Legality, United States, Federal Law
Members of the Native American Church are exempt from federal criminal penalties for religious use of peyote. Where there is exclusive federal jurisdiction or state law is not racially limited, peyote use by NAC members is legal under a racially neutral regulation. This exemption is as old as federal criminal penalties against peyote use and predates the Controlled Substances Act.
Code Of Federal Regulations
SPECIAL EXEMPT PERSONS
Section 1307.31 Native American Church. The listing of peyote as a controlled substance in Schedule I does not apply to the nondrug use of peyote in bona fide religious ceremonies of the Native American Church, and members of the Native American Church so using peyote are exempt from registration. Any person who manufactures peyote for or distributes peyote to the Native American Church, however, is required to obtain registration annually and to comply with all other requirements of law.
U.S. v. BOYLL, 774 F.Supp. 133 (D.N.M. 1991) addresses this racial issue specifically and concludes:
For the reasons set out in this Memorandum Opinion and Order, the Court holds that, pursuant to 21 C.F.R. § 1307.31 (1990), the classification of peyote as a Schedule I controlled substance, see 21 U.S.C. § 812(c), Schedule I(c)(12), does not apply to the importation, possession or use of peyote for bona fide ceremonial use by members of the Native American Church, regardless of race.
The cited law in the entry, 42 USC §1996a Traditional Indian religious use of peyote is a response to Employment Division v. Smith, 494 U.S. 872 (1990) and protects Indian religious use of peyote (without regard to NAC membership) from prohibition of religious use of peyote or penalization by state laws and defines Indian for purposes of this section but does not protect non-Indian NAC members from state laws against religious use of peyote.Moss&Fern (talk) 20:33, 1 September 2008 (UTC)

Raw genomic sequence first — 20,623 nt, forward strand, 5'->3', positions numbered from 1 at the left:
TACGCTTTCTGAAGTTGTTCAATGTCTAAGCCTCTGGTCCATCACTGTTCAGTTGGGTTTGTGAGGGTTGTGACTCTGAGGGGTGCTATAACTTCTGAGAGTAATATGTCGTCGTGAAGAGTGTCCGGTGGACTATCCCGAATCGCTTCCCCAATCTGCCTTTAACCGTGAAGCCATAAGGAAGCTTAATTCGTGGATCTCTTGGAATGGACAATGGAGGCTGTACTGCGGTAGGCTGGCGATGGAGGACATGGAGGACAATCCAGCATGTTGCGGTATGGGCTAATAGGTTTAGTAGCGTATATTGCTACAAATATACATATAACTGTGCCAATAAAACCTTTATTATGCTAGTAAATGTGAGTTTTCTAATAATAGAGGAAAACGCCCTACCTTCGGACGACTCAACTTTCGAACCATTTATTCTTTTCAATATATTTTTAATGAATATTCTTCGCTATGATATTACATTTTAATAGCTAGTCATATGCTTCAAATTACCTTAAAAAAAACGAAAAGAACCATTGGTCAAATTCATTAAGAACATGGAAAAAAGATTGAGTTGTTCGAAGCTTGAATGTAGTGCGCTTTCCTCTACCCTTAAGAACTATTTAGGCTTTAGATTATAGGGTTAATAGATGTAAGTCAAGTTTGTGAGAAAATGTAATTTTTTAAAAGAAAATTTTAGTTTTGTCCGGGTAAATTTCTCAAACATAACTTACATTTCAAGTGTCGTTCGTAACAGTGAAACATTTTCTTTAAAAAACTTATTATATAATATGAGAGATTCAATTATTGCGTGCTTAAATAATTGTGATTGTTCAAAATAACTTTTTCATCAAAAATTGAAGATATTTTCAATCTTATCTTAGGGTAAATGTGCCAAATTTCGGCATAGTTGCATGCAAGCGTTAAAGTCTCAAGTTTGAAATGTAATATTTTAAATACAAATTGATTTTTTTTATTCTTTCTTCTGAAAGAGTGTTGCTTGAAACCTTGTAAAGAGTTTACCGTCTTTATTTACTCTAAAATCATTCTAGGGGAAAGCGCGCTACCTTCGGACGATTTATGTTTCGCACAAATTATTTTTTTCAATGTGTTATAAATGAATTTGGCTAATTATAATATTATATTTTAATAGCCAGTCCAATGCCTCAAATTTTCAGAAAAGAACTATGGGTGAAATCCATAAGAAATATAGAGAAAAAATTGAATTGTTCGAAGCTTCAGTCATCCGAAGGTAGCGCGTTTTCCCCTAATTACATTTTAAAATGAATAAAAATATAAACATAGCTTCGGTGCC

Notwithstanding any other provision of law, the use, possession, or transportation of peyote by an Indian for bona fide traditional ceremonial purposes in connection with the practice of a traditional Indian religion is lawful, and shall not be prohibited by the United States or any State. No Indian shall be penalized or discriminated against on the basis of such use, possession or transportation, including, but not limited to, denial of otherwise applicable benefits under public assistance programs.
The definition of Indian does not include all ethnic Indians and includes some people who might not be called Indians in common usage of the word or might not normally use that as the English word to describe themselves.Moss&Fern (talk) 20:33, 1 September 2008 (UTC)
For purposes of this section— (1) the term “Indian” means a member of an Indian tribe; (2) the term “Indian tribe” means any tribe, band, nation, pueblo, or other organized group or community of Indians, including any Alaska Native village (as defined in, or established pursuant to, the Alaska Native Claims Settlement Act (43 U.S.C. 1601 et seq.)), which is recognized as eligible for the special programs and services provided by the United States to Indians because of their status as Indians; (3) the term “Indian religion” means any religion— (A) which is practiced by Indians, and (B) the origin and interpretation of which is from within a traditional Indian culture or community; and (4) the term “State” means any State of the United States, and any political subdivision thereof.Moss&Fern (talk) 20:33, 1 September 2008 (UTC)